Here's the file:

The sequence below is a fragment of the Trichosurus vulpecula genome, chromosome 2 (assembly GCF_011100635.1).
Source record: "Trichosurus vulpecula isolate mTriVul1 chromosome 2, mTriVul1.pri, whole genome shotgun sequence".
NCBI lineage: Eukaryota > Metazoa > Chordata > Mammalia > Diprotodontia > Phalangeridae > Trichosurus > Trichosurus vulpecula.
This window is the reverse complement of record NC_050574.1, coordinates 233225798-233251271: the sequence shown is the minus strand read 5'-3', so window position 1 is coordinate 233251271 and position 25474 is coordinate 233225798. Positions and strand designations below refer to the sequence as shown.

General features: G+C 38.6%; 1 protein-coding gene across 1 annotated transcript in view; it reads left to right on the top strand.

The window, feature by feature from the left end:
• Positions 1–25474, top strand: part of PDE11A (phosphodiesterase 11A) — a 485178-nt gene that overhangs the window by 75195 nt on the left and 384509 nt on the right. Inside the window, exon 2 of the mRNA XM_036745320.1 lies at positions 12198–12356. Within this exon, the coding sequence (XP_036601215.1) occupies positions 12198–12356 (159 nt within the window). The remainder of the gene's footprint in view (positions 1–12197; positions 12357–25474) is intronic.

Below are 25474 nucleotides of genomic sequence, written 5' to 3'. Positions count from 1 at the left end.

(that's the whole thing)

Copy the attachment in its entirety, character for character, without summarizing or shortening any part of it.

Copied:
The sequence below is a fragment of the Trichosurus vulpecula genome, chromosome 2 (assembly GCF_011100635.1).
Source record: "Trichosurus vulpecula isolate mTriVul1 chromosome 2, mTriVul1.pri, whole genome shotgun sequence".
NCBI lineage: Eukaryota > Metazoa > Chordata > Mammalia > Diprotodontia > Phalangeridae > Trichosurus > Trichosurus vulpecula.
This window is the reverse complement of record NC_050574.1, coordinates 233225798-233251271: the sequence shown is the minus strand read 5'-3', so window position 1 is coordinate 233251271 and position 25474 is coordinate 233225798. Positions and strand designations below refer to the sequence as shown.

General features: G+C 38.6%; 1 protein-coding gene across 1 annotated transcript in view; it reads left to right on the top strand.

The window, feature by feature from the left end:
• Positions 1–25474, top strand: part of PDE11A (phosphodiesterase 11A) — a 485178-nt gene that overhangs the window by 75195 nt on the left and 384509 nt on the right. Inside the window, exon 2 of the mRNA XM_036745320.1 lies at positions 12198–12356. Within this exon, the coding sequence (XP_036601215.1) occupies positions 12198–12356 (159 nt within the window). The remainder of the gene's footprint in view (positions 1–12197; positions 12357–25474) is intronic.

Below are 25474 nucleotides of genomic sequence, written 5' to 3'. Positions count from 1 at the left end.